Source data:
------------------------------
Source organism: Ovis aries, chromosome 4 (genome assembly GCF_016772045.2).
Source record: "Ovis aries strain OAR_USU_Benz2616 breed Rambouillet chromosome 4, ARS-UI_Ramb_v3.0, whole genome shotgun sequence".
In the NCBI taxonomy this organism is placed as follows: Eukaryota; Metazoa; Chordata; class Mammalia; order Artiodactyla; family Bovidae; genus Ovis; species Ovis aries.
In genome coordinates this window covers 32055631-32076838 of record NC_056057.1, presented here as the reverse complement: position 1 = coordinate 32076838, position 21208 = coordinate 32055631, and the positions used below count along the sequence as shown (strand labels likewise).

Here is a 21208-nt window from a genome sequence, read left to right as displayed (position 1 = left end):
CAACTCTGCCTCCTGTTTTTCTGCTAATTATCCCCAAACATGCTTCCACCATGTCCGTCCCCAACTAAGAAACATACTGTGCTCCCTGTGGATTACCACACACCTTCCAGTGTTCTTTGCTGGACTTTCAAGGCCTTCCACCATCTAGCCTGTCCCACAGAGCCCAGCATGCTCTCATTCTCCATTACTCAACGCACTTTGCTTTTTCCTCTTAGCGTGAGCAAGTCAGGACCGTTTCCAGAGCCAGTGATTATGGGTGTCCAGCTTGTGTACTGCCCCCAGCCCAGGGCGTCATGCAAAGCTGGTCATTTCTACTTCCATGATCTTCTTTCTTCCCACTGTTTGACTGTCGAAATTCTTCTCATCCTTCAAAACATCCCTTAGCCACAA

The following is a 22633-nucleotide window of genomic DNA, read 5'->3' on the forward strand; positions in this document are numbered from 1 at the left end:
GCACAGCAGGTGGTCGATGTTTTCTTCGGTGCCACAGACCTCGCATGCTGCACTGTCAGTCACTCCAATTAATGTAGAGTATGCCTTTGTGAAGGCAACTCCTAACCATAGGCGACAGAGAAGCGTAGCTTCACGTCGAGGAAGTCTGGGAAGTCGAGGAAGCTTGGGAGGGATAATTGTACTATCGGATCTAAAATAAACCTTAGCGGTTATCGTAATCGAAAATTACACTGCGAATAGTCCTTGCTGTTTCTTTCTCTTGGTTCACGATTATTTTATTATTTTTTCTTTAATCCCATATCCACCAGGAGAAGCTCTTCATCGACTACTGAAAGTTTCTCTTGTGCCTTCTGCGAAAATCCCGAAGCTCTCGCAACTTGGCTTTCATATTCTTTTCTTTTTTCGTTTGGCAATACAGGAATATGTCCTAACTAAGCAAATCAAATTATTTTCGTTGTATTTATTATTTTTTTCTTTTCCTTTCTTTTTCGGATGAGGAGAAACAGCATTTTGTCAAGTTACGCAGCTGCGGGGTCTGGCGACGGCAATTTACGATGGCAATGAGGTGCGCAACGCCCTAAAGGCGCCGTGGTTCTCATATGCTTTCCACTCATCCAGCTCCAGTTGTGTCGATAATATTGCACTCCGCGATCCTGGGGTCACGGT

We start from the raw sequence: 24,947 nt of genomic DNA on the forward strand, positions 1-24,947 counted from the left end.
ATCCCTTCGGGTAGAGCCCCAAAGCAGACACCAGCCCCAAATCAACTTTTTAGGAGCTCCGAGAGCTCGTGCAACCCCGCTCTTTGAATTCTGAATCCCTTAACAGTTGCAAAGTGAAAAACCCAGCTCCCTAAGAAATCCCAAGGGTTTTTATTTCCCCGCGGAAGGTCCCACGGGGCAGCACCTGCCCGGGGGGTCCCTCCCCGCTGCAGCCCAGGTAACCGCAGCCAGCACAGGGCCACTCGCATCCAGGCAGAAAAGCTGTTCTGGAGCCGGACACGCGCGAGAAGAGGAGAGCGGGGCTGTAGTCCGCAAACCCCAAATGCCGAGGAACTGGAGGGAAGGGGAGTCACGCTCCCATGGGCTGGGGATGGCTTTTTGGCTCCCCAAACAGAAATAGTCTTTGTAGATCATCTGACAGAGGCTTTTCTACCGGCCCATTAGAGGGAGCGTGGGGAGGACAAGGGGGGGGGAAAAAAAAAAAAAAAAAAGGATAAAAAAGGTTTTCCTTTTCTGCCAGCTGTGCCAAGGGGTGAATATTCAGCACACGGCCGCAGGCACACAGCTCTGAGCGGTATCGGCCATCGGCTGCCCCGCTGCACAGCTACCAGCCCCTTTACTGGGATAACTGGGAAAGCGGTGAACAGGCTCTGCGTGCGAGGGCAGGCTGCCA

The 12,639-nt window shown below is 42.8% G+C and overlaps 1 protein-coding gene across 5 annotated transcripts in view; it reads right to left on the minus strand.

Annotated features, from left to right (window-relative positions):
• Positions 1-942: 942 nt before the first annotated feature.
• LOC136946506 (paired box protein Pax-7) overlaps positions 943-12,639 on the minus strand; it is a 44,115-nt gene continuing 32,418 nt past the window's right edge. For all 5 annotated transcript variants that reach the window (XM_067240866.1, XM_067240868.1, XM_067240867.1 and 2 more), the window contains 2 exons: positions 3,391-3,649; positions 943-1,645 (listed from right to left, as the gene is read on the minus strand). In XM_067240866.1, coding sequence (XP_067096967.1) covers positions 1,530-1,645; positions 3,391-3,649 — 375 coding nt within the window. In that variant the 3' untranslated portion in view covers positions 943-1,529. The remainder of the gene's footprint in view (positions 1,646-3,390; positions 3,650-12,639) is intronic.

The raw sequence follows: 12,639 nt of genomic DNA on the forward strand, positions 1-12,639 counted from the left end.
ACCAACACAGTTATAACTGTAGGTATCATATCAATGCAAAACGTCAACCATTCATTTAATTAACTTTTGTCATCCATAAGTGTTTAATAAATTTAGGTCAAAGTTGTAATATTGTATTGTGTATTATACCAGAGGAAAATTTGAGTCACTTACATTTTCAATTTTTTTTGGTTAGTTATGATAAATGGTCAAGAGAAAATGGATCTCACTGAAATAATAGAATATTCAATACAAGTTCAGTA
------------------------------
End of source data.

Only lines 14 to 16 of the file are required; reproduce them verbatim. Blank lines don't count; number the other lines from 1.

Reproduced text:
• LOC136946506 (paired box protein Pax-7) overlaps positions 943-12,639 on the minus strand; it is a 44,115-nt gene continuing 32,418 nt past the window's right edge. For all 5 annotated transcript variants that reach the window (XM_067240866.1, XM_067240868.1, XM_067240867.1 and 2 more), the window contains 2 exons: positions 3,391-3,649; positions 943-1,645 (listed from right to left, as the gene is read on the minus strand). In XM_067240866.1, coding sequence (XP_067096967.1) covers positions 1,530-1,645; positions 3,391-3,649 — 375 coding nt within the window. In that variant the 3' untranslated portion in view covers positions 943-1,529. The remainder of the gene's footprint in view (positions 1,646-3,390; positions 3,650-12,639) is intronic.

The raw sequence follows: 12,639 nt of genomic DNA on the forward strand, positions 1-12,639 counted from the left end.
ACCAACACAGTTATAACTGTAGGTATCATATCAATGCAAAACGTCAACCATTCATTTAATTAACTTTTGTCATCCATAAGTGTTTAATAAATTTAGGTCAAAGTTGTAATATTGTATTGTGTATTATACCAGAGGAAAATTTGAGTCACTTACATTTTCAATTTTTTTTGGTTAGTTATGATAAATGGTCAAGAGAAAATGGATCTCACTGAAATAATAGAATATTCAATACAAGTTCAGTA